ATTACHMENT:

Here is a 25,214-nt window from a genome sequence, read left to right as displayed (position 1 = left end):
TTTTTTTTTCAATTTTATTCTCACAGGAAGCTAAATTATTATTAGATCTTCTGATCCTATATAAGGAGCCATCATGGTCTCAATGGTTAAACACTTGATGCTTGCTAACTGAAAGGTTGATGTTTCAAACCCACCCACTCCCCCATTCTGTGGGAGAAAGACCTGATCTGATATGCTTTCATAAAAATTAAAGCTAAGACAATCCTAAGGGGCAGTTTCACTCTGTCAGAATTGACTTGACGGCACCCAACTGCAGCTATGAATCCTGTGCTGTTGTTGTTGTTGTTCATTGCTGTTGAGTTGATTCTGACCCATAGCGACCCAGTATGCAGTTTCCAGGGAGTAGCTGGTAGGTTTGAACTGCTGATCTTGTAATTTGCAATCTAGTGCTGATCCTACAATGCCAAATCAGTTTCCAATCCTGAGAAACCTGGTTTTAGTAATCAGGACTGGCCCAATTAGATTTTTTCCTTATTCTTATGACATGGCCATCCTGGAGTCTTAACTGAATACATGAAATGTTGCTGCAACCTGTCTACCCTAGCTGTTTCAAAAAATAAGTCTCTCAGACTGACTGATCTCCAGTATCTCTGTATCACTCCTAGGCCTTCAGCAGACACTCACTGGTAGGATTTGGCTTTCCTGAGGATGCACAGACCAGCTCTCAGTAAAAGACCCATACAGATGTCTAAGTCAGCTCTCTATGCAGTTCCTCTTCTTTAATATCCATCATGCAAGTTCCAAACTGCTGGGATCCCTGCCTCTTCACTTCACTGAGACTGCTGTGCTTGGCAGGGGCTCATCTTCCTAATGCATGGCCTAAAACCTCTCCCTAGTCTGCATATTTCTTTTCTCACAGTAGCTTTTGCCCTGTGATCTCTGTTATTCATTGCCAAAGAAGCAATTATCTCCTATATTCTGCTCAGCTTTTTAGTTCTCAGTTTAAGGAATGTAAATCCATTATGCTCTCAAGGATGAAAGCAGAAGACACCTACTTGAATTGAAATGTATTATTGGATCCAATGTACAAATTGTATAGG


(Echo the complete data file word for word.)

Here is a 25,214-nt window from a genome sequence, read left to right as displayed (position 1 = left end):
TTTTTTTTTCAATTTTATTCTCACAGGAAGCTAAATTATTATTAGATCTTCTGATCCTATATAAGGAGCCATCATGGTCTCAATGGTTAAACACTTGATGCTTGCTAACTGAAAGGTTGATGTTTCAAACCCACCCACTCCCCCATTCTGTGGGAGAAAGACCTGATCTGATATGCTTTCATAAAAATTAAAGCTAAGACAATCCTAAGGGGCAGTTTCACTCTGTCAGAATTGACTTGACGGCACCCAACTGCAGCTATGAATCCTGTGCTGTTGTTGTTGTTGTTCATTGCTGTTGAGTTGATTCTGACCCATAGCGACCCAGTATGCAGTTTCCAGGGAGTAGCTGGTAGGTTTGAACTGCTGATCTTGTAATTTGCAATCTAGTGCTGATCCTACAATGCCAAATCAGTTTCCAATCCTGAGAAACCTGGTTTTAGTAATCAGGACTGGCCCAATTAGATTTTTTCCTTATTCTTATGACATGGCCATCCTGGAGTCTTAACTGAATACATGAAATGTTGCTGCAACCTGTCTACCCTAGCTGTTTCAAAAAATAAGTCTCTCAGACTGACTGATCTCCAGTATCTCTGTATCACTCCTAGGCCTTCAGCAGACACTCACTGGTAGGATTTGGCTTTCCTGAGGATGCACAGACCAGCTCTCAGTAAAAGACCCATACAGATGTCTAAGTCAGCTCTCTATGCAGTTCCTCTTCTTTAATATCCATCATGCAAGTTCCAAACTGCTGGGATCCCTGCCTCTTCACTTCACTGAGACTGCTGTGCTTGGCAGGGGCTCATCTTCCTAATGCATGGCCTAAAACCTCTCCCTAGTCTGCATATTTCTTTTCTCACAGTAGCTTTTGCCCTGTGATCTCTGTTATTCATTGCCAAAGAAGCAATTATCTCCTATATTCTGCTCAGCTTTTTAGTTCTCAGTTTAAGGAATGTAAATCCATTATGCTCTCAAGGATGAAAGCAGAAGACACCTACTTGAATTGAAATGTATTATTGGATCCAATGTACAAATTGTATAGG